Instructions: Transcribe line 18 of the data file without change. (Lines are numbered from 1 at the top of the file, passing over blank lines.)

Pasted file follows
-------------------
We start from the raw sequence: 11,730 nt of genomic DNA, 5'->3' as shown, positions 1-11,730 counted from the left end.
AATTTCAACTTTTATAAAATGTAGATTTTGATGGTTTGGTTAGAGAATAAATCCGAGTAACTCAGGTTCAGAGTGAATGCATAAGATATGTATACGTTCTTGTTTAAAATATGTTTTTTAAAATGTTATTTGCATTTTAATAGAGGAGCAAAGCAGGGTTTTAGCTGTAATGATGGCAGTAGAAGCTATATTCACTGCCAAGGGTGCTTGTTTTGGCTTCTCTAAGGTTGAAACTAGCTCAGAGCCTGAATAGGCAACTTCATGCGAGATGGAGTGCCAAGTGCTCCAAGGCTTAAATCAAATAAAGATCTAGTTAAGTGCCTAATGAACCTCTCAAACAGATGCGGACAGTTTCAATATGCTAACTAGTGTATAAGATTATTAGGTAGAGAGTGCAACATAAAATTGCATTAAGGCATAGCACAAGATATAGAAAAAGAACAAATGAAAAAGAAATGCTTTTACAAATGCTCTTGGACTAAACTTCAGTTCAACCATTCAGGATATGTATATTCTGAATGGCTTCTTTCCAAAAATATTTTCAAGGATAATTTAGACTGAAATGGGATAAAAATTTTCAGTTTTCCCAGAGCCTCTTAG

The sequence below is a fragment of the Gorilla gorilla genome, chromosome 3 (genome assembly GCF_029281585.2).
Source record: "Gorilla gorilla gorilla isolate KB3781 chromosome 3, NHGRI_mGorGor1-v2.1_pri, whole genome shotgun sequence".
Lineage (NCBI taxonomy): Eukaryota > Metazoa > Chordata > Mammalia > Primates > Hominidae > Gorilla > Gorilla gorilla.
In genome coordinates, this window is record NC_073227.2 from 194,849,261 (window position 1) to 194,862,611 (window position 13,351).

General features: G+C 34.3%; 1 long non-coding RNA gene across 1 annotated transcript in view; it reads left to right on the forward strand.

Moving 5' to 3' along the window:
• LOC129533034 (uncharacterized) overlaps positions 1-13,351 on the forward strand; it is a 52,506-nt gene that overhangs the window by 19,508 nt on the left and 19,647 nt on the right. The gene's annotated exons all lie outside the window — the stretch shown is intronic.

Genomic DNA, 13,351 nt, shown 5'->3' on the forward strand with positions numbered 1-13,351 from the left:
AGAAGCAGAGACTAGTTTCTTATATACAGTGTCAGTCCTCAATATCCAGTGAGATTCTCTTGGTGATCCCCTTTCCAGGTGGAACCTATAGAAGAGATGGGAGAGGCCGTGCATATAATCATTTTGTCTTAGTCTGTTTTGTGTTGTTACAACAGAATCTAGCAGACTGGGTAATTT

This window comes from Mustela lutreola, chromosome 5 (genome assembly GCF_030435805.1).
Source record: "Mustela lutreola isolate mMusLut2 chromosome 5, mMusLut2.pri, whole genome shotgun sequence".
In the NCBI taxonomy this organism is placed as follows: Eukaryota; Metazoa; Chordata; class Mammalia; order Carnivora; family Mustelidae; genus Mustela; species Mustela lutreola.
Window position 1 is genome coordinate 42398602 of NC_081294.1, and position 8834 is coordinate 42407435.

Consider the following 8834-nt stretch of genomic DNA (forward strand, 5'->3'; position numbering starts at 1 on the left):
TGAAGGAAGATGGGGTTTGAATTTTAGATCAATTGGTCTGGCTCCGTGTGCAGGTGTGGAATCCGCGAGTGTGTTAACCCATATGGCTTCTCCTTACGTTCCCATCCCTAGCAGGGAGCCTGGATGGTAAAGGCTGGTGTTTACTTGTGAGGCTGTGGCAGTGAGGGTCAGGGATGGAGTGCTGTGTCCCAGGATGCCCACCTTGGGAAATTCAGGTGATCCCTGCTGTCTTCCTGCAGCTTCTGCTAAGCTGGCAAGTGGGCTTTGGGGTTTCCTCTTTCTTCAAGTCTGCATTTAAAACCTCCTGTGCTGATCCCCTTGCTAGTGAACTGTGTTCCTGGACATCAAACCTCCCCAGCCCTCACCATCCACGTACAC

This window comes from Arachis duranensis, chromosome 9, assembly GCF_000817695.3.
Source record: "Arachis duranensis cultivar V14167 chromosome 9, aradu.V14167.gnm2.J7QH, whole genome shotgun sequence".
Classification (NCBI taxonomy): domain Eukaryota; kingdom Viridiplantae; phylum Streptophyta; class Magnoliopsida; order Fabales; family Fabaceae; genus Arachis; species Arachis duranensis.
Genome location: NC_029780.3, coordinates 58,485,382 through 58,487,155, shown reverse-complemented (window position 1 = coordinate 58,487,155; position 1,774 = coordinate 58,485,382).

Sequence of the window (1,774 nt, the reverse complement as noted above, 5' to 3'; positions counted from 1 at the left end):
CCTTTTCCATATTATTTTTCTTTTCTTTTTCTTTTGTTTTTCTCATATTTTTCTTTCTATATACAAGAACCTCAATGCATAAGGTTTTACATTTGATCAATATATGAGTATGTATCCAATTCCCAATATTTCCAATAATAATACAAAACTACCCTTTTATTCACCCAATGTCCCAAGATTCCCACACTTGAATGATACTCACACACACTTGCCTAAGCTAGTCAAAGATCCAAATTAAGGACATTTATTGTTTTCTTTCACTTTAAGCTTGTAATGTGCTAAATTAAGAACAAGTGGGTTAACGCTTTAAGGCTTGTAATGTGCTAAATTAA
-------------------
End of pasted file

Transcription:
This window comes from Arachis duranensis, chromosome 9, assembly GCF_000817695.3.